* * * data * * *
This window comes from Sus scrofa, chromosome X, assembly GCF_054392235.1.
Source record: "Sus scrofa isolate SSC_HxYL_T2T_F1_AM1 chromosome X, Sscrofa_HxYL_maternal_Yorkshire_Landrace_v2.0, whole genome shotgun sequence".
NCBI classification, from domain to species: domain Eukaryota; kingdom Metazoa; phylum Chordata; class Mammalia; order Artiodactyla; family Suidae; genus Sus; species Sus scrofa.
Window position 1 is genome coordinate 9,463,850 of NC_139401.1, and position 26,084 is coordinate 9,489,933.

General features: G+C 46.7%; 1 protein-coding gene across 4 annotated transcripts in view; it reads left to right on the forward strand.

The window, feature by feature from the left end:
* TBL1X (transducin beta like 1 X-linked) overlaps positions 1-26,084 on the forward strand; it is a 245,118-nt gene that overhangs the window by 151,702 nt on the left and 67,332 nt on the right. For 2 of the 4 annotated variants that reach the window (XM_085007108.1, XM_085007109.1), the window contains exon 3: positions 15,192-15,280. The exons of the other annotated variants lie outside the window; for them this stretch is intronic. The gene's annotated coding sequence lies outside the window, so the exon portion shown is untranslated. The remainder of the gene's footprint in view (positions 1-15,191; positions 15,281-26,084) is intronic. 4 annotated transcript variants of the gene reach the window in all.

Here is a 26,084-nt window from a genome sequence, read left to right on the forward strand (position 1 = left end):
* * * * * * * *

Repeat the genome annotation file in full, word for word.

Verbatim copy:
This window comes from Sus scrofa, chromosome X, assembly GCF_054392235.1.
Source record: "Sus scrofa isolate SSC_HxYL_T2T_F1_AM1 chromosome X, Sscrofa_HxYL_maternal_Yorkshire_Landrace_v2.0, whole genome shotgun sequence".
NCBI classification, from domain to species: domain Eukaryota; kingdom Metazoa; phylum Chordata; class Mammalia; order Artiodactyla; family Suidae; genus Sus; species Sus scrofa.
Window position 1 is genome coordinate 9,463,850 of NC_139401.1, and position 26,084 is coordinate 9,489,933.

General features: G+C 46.7%; 1 protein-coding gene across 4 annotated transcripts in view; it reads left to right on the forward strand.

The window, feature by feature from the left end:
* TBL1X (transducin beta like 1 X-linked) overlaps positions 1-26,084 on the forward strand; it is a 245,118-nt gene that overhangs the window by 151,702 nt on the left and 67,332 nt on the right. For 2 of the 4 annotated variants that reach the window (XM_085007108.1, XM_085007109.1), the window contains exon 3: positions 15,192-15,280. The exons of the other annotated variants lie outside the window; for them this stretch is intronic. The gene's annotated coding sequence lies outside the window, so the exon portion shown is untranslated. The remainder of the gene's footprint in view (positions 1-15,191; positions 15,281-26,084) is intronic. 4 annotated transcript variants of the gene reach the window in all.

Here is a 26,084-nt window from a genome sequence, read left to right on the forward strand (position 1 = left end):